Spacecraft buzzes Jupiter’s mega moon, 1st close-up in years


CAPE CANAVERAL, Fla. — NASA’s Juno spacecraft has provided the first close-ups of Jupiter’s largest moon in two decades.

Juno zoomed past icy Ganymede on Monday, passing within 645 miles (1,038 kilometers). The last time a spacecraft came that close was in 2000 when NASA’s Galileo spacecraft swept past our solar system’s biggest moon.

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NASA released Juno’s first two pictures Tuesday, highlighting Ganymede’s craters and long, narrow features possibly related to tectonic faults. One shows the moon’s far side, opposite the sun.

This June 7, 2021 image made available by NASA shows the Jovian moon Ganymede as the Juno spacecraft flies by. "This is the closest any spacecraft has come to this mammoth moon in a generation," said Juno's lead scientist, Scott Bolton of the Southwest Research Institute in San Antonio. (NASA/JPL-Caltech/SwRI/MSSS via AP)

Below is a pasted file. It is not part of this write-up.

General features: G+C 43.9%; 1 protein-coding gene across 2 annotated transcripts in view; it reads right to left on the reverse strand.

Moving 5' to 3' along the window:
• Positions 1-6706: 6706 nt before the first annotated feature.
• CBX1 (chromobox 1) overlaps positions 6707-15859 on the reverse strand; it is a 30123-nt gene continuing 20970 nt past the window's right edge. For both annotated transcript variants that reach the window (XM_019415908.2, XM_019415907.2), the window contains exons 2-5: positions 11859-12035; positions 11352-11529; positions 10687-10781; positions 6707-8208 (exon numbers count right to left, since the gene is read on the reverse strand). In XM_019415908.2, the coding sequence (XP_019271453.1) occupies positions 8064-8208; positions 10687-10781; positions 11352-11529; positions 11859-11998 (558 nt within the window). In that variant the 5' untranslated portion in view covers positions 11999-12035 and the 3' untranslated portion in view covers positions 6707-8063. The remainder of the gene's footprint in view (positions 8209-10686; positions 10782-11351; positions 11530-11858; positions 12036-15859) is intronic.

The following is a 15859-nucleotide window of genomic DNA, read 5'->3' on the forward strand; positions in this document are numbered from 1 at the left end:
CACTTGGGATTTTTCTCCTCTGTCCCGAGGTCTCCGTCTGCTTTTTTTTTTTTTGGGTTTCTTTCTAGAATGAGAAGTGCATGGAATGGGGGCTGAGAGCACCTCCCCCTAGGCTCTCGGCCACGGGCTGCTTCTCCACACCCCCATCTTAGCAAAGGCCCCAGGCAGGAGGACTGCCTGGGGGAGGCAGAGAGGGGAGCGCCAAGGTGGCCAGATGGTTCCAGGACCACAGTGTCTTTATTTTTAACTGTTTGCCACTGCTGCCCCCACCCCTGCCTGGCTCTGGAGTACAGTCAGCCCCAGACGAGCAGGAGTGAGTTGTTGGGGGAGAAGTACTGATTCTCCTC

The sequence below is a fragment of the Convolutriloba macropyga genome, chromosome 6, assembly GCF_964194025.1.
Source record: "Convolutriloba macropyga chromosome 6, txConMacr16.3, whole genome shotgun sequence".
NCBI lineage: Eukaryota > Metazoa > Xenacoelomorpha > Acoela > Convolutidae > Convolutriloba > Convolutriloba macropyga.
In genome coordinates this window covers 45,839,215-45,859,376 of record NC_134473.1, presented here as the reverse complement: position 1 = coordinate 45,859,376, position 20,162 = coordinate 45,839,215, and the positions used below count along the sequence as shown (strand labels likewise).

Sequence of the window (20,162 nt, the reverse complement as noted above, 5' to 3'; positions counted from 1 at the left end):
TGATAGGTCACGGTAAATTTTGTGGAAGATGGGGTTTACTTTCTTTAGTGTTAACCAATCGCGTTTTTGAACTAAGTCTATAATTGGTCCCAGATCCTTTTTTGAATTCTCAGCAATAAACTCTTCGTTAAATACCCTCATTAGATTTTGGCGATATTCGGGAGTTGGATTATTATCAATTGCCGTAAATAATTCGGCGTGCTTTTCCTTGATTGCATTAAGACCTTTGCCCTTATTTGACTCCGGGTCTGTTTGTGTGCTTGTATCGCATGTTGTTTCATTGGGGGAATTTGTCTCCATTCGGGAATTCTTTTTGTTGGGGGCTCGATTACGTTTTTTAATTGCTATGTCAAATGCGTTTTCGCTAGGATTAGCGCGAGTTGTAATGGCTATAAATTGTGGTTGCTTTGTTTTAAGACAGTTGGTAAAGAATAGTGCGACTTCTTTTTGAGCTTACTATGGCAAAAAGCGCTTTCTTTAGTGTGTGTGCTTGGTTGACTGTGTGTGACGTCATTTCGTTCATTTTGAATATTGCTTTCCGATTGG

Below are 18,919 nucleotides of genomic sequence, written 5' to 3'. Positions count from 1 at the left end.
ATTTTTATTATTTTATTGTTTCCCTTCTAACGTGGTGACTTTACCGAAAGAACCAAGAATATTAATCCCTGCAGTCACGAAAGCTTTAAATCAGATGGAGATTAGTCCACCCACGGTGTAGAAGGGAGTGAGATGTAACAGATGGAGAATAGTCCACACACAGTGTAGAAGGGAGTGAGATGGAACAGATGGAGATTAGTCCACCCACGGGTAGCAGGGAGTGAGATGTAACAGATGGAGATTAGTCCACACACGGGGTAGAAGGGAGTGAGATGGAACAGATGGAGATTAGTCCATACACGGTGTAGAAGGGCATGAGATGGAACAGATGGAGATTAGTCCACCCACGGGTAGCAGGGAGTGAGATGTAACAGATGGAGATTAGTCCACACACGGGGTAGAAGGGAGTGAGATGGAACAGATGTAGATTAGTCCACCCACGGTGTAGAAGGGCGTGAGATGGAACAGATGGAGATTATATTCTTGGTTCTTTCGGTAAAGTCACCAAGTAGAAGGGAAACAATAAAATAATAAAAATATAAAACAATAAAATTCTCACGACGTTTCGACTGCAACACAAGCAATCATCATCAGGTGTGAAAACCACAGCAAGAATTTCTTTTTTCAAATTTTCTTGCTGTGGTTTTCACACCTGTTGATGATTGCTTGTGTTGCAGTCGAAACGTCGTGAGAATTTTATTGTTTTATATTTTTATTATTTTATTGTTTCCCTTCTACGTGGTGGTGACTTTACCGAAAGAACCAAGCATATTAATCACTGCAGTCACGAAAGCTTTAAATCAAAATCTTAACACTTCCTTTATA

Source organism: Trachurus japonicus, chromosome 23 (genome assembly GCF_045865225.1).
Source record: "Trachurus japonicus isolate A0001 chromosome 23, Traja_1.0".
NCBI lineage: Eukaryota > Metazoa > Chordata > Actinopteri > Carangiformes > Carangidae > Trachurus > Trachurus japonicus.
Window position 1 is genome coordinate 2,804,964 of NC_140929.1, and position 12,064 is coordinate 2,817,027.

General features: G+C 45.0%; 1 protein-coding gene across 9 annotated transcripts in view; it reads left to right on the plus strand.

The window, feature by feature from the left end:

This June 7, 2021 image made available by NASA shows the Jovian moon Ganymede as the Juno spacecraft flies by. “This is the closest any spacecraft has come to this mammoth moon in a generation,” said Juno’s lead scientist, Scott Bolton of the Southwest Research Institute in San Antonio. (NASA/JPL-Caltech/SwRI/MSSS via AP)

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